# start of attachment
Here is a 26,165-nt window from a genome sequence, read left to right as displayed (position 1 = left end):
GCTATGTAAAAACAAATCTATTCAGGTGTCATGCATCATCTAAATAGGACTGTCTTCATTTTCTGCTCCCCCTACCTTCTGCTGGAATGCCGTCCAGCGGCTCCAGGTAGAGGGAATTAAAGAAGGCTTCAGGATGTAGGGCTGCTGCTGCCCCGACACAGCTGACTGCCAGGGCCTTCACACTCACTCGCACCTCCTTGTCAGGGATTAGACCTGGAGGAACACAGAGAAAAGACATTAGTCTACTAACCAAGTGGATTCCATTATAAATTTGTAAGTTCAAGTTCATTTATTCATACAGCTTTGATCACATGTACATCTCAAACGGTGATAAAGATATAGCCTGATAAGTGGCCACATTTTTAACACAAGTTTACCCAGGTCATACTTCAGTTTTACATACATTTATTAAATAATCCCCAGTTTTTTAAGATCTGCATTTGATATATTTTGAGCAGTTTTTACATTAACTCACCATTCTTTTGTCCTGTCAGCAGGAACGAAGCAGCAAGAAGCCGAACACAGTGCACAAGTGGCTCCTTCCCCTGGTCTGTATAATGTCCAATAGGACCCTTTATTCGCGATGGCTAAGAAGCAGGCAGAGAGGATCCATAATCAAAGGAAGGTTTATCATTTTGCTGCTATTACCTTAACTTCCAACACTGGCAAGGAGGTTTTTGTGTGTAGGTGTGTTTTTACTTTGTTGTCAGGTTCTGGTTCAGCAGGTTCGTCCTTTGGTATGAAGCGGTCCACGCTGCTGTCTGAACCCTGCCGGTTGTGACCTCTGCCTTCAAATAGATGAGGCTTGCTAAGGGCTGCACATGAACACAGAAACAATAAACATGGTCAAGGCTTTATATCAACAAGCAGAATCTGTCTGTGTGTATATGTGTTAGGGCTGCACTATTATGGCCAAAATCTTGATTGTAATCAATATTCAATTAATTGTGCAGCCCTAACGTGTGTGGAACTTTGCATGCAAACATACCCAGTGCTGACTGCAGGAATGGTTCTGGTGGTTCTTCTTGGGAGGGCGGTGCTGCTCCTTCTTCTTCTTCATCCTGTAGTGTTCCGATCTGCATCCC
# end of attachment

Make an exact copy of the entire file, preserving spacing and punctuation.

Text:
Here is a 26,165-nt window from a genome sequence, read left to right as displayed (position 1 = left end):
GCTATGTAAAAACAAATCTATTCAGGTGTCATGCATCATCTAAATAGGACTGTCTTCATTTTCTGCTCCCCCTACCTTCTGCTGGAATGCCGTCCAGCGGCTCCAGGTAGAGGGAATTAAAGAAGGCTTCAGGATGTAGGGCTGCTGCTGCCCCGACACAGCTGACTGCCAGGGCCTTCACACTCACTCGCACCTCCTTGTCAGGGATTAGACCTGGAGGAACACAGAGAAAAGACATTAGTCTACTAACCAAGTGGATTCCATTATAAATTTGTAAGTTCAAGTTCATTTATTCATACAGCTTTGATCACATGTACATCTCAAACGGTGATAAAGATATAGCCTGATAAGTGGCCACATTTTTAACACAAGTTTACCCAGGTCATACTTCAGTTTTACATACATTTATTAAATAATCCCCAGTTTTTTAAGATCTGCATTTGATATATTTTGAGCAGTTTTTACATTAACTCACCATTCTTTTGTCCTGTCAGCAGGAACGAAGCAGCAAGAAGCCGAACACAGTGCACAAGTGGCTCCTTCCCCTGGTCTGTATAATGTCCAATAGGACCCTTTATTCGCGATGGCTAAGAAGCAGGCAGAGAGGATCCATAATCAAAGGAAGGTTTATCATTTTGCTGCTATTACCTTAACTTCCAACACTGGCAAGGAGGTTTTTGTGTGTAGGTGTGTTTTTACTTTGTTGTCAGGTTCTGGTTCAGCAGGTTCGTCCTTTGGTATGAAGCGGTCCACGCTGCTGTCTGAACCCTGCCGGTTGTGACCTCTGCCTTCAAATAGATGAGGCTTGCTAAGGGCTGCACATGAACACAGAAACAATAAACATGGTCAAGGCTTTATATCAACAAGCAGAATCTGTCTGTGTGTATATGTGTTAGGGCTGCACTATTATGGCCAAAATCTTGATTGTAATCAATATTCAATTAATTGTGCAGCCCTAACGTGTGTGGAACTTTGCATGCAAACATACCCAGTGCTGACTGCAGGAATGGTTCTGGTGGTTCTTCTTGGGAGGGCGGTGCTGCTCCTTCTTCTTCTTCATCCTGTAGTGTTCCGATCTGCATCCC